• Copts
  • January 4, 2011
  • 10 minutes read

Passing the Buck – Who Is to Blame for the Church Bombings?

Passing the Buck – Who Is to Blame for the Church Bombings?

 If it were only an outdated Emergency Law, poverty, rigged elections, corruption, and police brutality, Egypt would be bearable, but now we have terrorist attacks against a minority group and an old, worn out president who attended church on New Year’s Eve not knowing that their place of worship had been made the target of a deadly bombing. Egypt mourns not only the tragic loss of life, but the trouncing of protection, and trust in a government that holds onto power at all costs, but has apparently forgotten its duty.

Understandably, there have been cries of grief but more significantly there are also cries of anger as the nation takes in the horror of the crime, which follows on the heels of the blatant fraud of the recent elections at the hands of the regime that was supposed to take note of threats made by terrorists who mentioned the name of the fated church as a possible target on New Year’s Eve.

 Christians accused the government of failing to protect them and they make up about 10 percent of Egypt’s population, and have long accused the government of discrimination and injustice and these feelings have increased this year as they obtained only a few seats in the rigged parliamentary polls. Officials are now concerned that the bombing may deepen the rising tension between Christians and Muslims. But the startling violence of the attack will exaggerate the growing distrust and isolation that Copts feel from the regime. Believing they are politically underrepresented, they see the bombing as revealing the prejudice against them.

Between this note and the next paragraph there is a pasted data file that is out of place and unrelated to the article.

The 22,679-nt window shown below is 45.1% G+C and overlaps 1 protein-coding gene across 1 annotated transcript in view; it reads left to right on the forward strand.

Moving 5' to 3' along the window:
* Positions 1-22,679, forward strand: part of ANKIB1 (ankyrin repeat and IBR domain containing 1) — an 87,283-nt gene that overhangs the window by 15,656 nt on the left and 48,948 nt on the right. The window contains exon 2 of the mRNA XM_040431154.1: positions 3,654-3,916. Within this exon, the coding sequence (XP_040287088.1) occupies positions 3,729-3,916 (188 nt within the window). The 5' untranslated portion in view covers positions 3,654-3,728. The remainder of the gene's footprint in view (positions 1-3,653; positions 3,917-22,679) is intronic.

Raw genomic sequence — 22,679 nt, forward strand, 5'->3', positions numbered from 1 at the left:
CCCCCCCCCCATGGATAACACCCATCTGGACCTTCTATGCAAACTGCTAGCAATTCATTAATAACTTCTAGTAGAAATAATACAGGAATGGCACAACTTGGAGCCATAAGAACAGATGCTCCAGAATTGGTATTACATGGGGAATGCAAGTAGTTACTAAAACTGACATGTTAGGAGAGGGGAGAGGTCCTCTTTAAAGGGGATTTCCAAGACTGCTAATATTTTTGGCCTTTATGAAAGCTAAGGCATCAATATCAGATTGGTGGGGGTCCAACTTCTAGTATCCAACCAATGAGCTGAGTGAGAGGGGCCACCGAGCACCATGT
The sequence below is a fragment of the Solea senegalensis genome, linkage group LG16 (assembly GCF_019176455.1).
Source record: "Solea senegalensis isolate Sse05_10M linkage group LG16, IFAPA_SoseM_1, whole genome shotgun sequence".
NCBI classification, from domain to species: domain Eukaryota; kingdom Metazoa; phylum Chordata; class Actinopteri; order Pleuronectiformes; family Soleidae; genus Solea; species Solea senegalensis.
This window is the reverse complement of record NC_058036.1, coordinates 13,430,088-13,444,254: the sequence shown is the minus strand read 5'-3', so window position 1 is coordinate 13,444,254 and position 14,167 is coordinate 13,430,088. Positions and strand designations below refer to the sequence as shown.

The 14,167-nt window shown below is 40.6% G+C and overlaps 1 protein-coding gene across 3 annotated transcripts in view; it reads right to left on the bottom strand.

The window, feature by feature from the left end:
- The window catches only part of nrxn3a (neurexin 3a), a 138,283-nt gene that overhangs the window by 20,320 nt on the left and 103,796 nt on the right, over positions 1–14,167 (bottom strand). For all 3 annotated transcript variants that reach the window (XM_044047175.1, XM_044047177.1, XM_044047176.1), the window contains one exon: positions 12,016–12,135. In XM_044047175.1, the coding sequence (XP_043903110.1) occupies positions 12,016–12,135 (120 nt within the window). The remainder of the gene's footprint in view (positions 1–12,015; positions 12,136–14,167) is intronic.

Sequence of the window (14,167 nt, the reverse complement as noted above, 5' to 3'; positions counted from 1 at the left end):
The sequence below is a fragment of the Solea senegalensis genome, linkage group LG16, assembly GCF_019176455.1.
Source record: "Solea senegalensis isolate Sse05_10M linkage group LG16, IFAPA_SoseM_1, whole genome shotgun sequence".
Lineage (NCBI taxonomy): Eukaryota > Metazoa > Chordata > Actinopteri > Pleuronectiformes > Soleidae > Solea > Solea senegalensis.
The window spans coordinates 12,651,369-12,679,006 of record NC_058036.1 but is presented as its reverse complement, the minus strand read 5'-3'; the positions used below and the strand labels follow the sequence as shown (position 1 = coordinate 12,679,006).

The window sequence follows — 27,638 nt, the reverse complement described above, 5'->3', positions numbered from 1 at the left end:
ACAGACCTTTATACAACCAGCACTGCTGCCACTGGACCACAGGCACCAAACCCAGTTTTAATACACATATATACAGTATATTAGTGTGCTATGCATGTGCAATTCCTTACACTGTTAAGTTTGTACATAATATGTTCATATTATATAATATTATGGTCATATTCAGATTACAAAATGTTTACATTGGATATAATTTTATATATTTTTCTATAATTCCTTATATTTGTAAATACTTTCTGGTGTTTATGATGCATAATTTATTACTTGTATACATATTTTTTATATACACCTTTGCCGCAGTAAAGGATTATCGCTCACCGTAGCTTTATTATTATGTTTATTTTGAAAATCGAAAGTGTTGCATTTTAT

Christians displayed their growing discontent at the government’s failure to address their grievances, and clashed with police outside the church as they angrily shouted slogans against the security forces. In response, police used tear gas and rubber bullets to break up the protests. Security forces were arranged in rows the day after the attack, prompting young men inside the church to shout angrily, demanding to know where the police were on the night of the attack.
To make matters worse the Interior Ministry blamed "foreign elements," and the Alexandria governor accused al-Qaida, turning public opinion to an unknown and untouchable terrorist ring, deflecting attention away from the fact that the regime knew about the possible threat yet failed to provide appropriate security.

The Egyptian regime has long insisted that al-Qaida does not have a significant presence in the country. However, if al-Qaida was involved, it raises the prospect of a serious new security threat within Egypt. The tension now is between Christians and the government, not between Muslims and Christians. Rioters threw stones and bottles at government security forces while police fired rubber bullets and tear gas to disperse them.

There is a rising movement of Islamic hard-liners who, while they do not advocate violence, adhere to an ideology similar in other ways to al-Qaida. There are fears that they could be further radicalized by sectarian tensions.
Mubarak hoped to calm sectarian tension, and said the attack targeted "all Egypt " and that "terrorism does not distinguish between Copt and Muslim."

The bombings have served to bring about some kind of solidarity between Muslims and Christians, as marches near the site and in Cairo saw both groups chanting slogans against Mubarak.